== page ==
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Jewels / Choreography: George Balanchine Ballet National De Paris [DVD]

Album Summary

>Fauré, Gabriel : Pelleas et Melisande, Op. 80
>Stravinsky, Igor : Capriccio for Piano and Orchestra
>Tchaikovsky, Peter Ilyich : Symphony no 3 in D major, Op. 29 "Polish"
Conductor Ensemble Composers

Notes & Reviews:

This is the first ever recording of George Balanchine's world-famous abstract ballet, Jewels, which was first performed by the New York City Ballet in 1967. This alluring, abstract ballet is a lyric tribute to women and to the capital cities of the great dance schools. Couturier, painter and craftsman Christian Lacroix created the glorious costumes and sets which, together with the outstanding performances of the dancers and the sensitive musical direction of Paul Connelly, results in a celebration of sumptuous splendor.

A DVD to treasure.

Notes & Reviews:

Run Time: 152 min.
Region: All
Picture Format: NTSC, Letterbox, 16:9, Color
Sound Format(s): LPCM Stereo, DTS 5.1 Surround
Subtitles: English, French, German, Spanish, Italian
Country of Origin: USA


Excellent Jewels
Though I'm not what you would call a die-hard fan of Balanchine, I must say that this DVD is definitely worth owning.
Personally, I'd recommend the viewer to watch the hour-long documentary about the ballet before viewing the ballet itself. It provides a huge amount of insight to the ballet, from the points of view of the directress, dancers, and stagers. For those new to Jewels, there is a significant amount of information given about what each act represents, and how Balanchine's seemingly abstract movements are actually something of poetic genius.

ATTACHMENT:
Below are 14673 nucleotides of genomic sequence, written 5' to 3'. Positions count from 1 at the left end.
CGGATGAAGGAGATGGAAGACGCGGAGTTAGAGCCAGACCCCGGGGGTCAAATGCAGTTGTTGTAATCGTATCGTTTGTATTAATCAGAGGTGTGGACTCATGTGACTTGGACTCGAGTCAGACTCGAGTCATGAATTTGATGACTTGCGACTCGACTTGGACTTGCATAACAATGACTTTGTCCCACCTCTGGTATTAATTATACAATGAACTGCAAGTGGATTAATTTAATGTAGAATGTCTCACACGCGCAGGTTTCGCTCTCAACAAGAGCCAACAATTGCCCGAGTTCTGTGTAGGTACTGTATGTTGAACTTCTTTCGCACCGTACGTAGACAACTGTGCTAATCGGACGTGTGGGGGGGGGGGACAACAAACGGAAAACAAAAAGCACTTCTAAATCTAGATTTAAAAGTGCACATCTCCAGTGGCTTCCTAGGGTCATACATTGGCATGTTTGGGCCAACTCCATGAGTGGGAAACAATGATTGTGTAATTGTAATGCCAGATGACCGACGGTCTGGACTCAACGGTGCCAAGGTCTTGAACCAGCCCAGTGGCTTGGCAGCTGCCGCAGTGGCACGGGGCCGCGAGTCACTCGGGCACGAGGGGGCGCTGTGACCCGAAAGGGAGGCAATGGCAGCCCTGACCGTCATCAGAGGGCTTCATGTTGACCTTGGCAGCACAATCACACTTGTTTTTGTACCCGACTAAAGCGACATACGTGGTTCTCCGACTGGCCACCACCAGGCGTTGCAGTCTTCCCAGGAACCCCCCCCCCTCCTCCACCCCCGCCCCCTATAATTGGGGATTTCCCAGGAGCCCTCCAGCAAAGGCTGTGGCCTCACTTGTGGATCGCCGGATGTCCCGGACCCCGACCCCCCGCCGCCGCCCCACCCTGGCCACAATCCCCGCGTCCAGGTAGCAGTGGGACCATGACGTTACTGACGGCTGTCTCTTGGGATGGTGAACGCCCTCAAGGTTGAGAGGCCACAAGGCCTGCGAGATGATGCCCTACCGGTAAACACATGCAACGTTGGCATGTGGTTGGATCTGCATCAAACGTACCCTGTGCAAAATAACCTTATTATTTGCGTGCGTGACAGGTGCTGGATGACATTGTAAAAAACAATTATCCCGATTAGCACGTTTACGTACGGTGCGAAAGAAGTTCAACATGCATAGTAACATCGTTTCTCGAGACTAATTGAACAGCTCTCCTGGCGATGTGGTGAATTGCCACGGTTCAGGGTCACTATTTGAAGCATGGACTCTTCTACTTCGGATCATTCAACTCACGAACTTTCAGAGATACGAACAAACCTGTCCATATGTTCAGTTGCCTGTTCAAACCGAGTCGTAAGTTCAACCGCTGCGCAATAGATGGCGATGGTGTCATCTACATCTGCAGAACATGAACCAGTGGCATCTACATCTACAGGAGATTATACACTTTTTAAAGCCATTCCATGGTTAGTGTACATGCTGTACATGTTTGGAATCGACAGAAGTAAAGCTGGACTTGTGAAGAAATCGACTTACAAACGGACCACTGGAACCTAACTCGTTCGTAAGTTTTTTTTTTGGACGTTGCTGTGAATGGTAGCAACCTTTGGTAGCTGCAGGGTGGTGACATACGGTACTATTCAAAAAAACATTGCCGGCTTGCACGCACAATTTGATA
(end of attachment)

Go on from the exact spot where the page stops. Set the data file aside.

In the French interpretation of this work, I have to say that they dance Emeralds (the act that represents the French school) with the highest and most unique French quality. The dancers in the first act are perfectly selected, and the corps de ballet here is stunning. Very notable dancers here are Nolwenn Daniel (in the 'Entr'acte', or pas de trios), and Clairemarie Osta (in 'Sicilienne', 'Nocturne', and 'La mort de Mélisande'), who perfected the Emeralds image with their own artistic takes on the choreography.
The most disappointing of the acts was Rubies, which is well-known for it's representation of the American school and style. Here, it is danced with much more restraint, much less daring, and much more balance. However, technically the dancers are still stunning, so the effect of Jewels isn't diminished greatly.
Finally, Diamonds, the act that represents the Russian school and style is danced with an artfulness and with extreme cleanliness, though at some points, a little dull.
Of the three acts, Paris Opéra Ballet is stunning in the French style in Emeralds, while the other acts are danced cleanly and precisely, though without some of the flair intended by Balanchine.

Also, the costumes and sets for all three of the acts, while somewhat minimalistic (in the Balanchine style), are very beautiful. I recommend this DVD to any ballet collectors, it's an important, historic work of art danced by a fantastic company!
Submitted on 01/14/12 by danrubin06 
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Works Details

>Gabriel Fauré (1845 - 1924) : Pelléas et Mélisande, Op. 80 :: Excerpt(s)
  • Conductor: Paul Connelly
  • Ensemble: Paris National Opera Orchestra
  • Period Time: Post Romantic
  • Written: 1898

>Stravinsky, Igor : Capriccio for Piano and Orchestra
  • Conductor: Paul Connelly
  • Ensemble: Paris National Opera Orchestra
  • Period Time: Modern
  • Written: 1928-1929

>Tchaikovsky, Peter Ilyich : Symphony no 3 in D major, Op. 29 "Polish"
  • Conductor: Paul Connelly
  • Ensemble: Paris National Opera Orchestra
  • Period Time: Romantic
  • Form: Orchestral
  • Written: 1875